If you’ve noticed an uptick in movies and television shows about cult leaders over the past few months, you’re not alone. It seems like every other headline these days is about a different Charles Manson film; with a handful of high-profile movies in the pipeline, one could be forgiven for thinking this is just the latest Hollywood trend of fighting over release dates for similarly themed projects. But dig a little deeper and you’ll see a variety of films about cult leaders and their followers set for the rest of 2018 and beyond, begging the (somewhat obvious) question: why is Hollywood so obsessed with enigmatic men who lead their followers to ruin?
Like most Hollywood trends, the rise of cult fiction is undoubtedly anchored to societal anxieties. In this case, the anxiety can be personified by a single person. Much has been written about the magnetic hold that Donald Trump has over his constituents, even as his administration enacts policies that negatively impacts their lives. In a recent interview with Pacific Standard, researcher Janja Lalich drew on her background studying cults to describe this kind of enigmatic behavior. “The people around Trump, and the Republicans in Washington, absolutely kowtow to him, either out of fear they’re going to anger him, or out of adulation,” Lalich explained. “That behavior is very typical of a cult.” With plenty of articles available exploring this troublesome relationship between a self-interested megalomaniac and his army of ideologues, the pump has been primped for films that explore this same link between ‘charismatic’ leaders and the people who get caught up in their wake. That’s where 2018 comes in.
Granted, movies about enigmatic cult leaders tend to pop up every few years. Every major film site has their list of underrated or under-appreciated movie cults; our own 2018 list included everything from the original The Wicker Man to John Carpenter’s Prince of Darkness. We’ve even experienced an uptick in movies from the past decade about the impact of culture leaders on their followers. Ti West’s 2013 film The Sacrament offered the director’s fictionalized take on the 1978 Jonestown massacre; Sean Durkin’s 2011 Sundance darling Martha Marcy May Marlene helped vault Elizabeth Olsen into the upper tier of emerging actresses. Throw in movies like Paul Thomas Anderson’s The Master (2012), Riley Stearns’s Faults (2014), and Alex Gibney’s Going Clear (2015), and it’s clear that cults are not just limited to psychedelic ’70s films. The links between power and people will always be fertile ground for Hollywood storytellers.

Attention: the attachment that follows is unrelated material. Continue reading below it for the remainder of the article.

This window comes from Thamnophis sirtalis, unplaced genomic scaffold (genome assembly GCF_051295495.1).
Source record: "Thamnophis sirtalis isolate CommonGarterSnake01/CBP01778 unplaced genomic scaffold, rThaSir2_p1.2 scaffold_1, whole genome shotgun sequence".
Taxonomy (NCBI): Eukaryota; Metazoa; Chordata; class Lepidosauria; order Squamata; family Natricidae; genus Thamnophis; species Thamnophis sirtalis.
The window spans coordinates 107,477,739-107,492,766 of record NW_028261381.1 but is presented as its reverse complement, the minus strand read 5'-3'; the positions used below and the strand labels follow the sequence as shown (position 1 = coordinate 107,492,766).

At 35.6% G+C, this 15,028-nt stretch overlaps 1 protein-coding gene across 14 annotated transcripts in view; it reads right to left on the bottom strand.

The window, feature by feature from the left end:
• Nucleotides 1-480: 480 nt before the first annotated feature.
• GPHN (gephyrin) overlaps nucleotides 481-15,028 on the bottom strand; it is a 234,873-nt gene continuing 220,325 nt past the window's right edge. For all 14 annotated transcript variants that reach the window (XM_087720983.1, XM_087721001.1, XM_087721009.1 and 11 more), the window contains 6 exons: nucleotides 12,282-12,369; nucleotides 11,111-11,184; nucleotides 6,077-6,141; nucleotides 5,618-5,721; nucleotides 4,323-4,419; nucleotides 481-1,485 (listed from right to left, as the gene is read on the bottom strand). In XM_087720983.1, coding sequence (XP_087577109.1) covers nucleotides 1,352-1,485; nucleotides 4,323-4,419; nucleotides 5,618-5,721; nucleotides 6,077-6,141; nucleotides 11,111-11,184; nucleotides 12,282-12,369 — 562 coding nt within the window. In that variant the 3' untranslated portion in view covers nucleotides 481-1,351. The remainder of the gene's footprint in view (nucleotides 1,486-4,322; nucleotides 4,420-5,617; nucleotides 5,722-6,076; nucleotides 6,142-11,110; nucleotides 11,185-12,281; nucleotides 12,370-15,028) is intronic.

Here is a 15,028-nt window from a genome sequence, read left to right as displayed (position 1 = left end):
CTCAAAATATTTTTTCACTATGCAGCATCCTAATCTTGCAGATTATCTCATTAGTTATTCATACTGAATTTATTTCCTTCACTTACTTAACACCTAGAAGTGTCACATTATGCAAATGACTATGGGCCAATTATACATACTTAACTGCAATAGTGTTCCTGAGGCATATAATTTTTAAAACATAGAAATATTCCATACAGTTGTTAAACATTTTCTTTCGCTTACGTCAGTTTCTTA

That being said, even with those titles in mind, there’s something special about the projects in 2018 and 2019. One such project was Waco, the retelling of the 1993 standoff between federal officers and members of the Branch Davidian cult in Waco, Texas. Airing on the Paramount Network in January, Waco marked the television debut of Drew and John Erick Dowdle, the filmmaking duo better known for claustrophobic thrillers (Quarantine and As Above, So Below). On paper, it seems like an odd match; in practice, the duo’s background as horror filmmakers is essential to what makes Waco such a captivating six hours of television. Not only does the show indulge in shocking moments of violence during the shootout and tragic fire, the Dowdles’ understanding of psychological horror heightens the quiet unraveling of the besieged community. A few months later, Justin Benson and Aaron Moorhead would release The Endless, a heady science-fiction thriller that nevertheless explores the complex pull these cults can have on their long-departed members. Oh, and don’t forget about Wild Wild Country, the Netflix docu-series about a complex 1980s Oregon cult that our sister site Nonfics routinely ranks among the must-see documentaries available on streaming. Three different explorations of cults, three standout examples of their medium so far this year.